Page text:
by Nick Grimmer and Stefan Meisner Last week in Microsoft v. Motorola, the U.S. District Court Western District of Washington became the first U.S. court to set fair, reasonable, and non-discriminatory (FRAND or RAND) royalty rates and range for standard-essential patents (SEPs).  See Findings of Fact and Conclusions of Law, Microsoft v. Motorola, 2:10-cv-01823-JLR (W.D. Wash. Apr. 25, 2013). The suit stems from Microsoft’s allegation that Motorola’s offers to license certain Wi-Fi and video compression SEPs was too high and therefore violated Motorola’s contractual RAND commitments.   This issue is arising with greater frequency in antitrust/IP matters when patent licensing is involved with licensors who are standards setting organizations as well. Microsoft v. Motorola is important because it is the first thoroughly reasoned decision by a U.S. federal district court that developed a framework for courts to assess FRAND terms...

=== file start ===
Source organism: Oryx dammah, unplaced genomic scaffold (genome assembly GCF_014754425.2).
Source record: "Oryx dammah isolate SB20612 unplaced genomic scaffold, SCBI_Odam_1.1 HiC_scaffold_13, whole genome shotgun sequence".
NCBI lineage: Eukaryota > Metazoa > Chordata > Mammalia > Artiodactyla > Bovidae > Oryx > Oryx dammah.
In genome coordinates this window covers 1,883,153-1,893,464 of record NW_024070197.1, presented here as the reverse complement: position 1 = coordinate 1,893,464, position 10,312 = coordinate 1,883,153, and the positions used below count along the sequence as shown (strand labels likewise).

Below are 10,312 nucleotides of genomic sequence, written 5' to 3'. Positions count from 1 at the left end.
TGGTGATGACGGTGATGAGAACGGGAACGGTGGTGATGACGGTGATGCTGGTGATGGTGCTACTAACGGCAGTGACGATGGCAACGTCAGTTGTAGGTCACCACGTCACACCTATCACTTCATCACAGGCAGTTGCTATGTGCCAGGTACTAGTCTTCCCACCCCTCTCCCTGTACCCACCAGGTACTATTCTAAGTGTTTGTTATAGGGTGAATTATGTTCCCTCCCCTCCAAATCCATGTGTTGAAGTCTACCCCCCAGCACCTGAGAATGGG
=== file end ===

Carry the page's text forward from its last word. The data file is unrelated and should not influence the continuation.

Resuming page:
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Proposed Remedies in the Midst of the Patent Wars: EU and US Antitrust Watchdogs Push to Strengthen FRAND in Standard Setting

by David Henry, Wilko van Weert and Philipp Werner Chief Economists from the US Federal Trade Commission, the US Department of Justice and the EU Directorate General for Competition, have agreed on a set of four, non-binding suggestions that should—if followed by standard-setting organizations - increase the level of protection afforded to consumers and promote innovation. To read the full article, click here.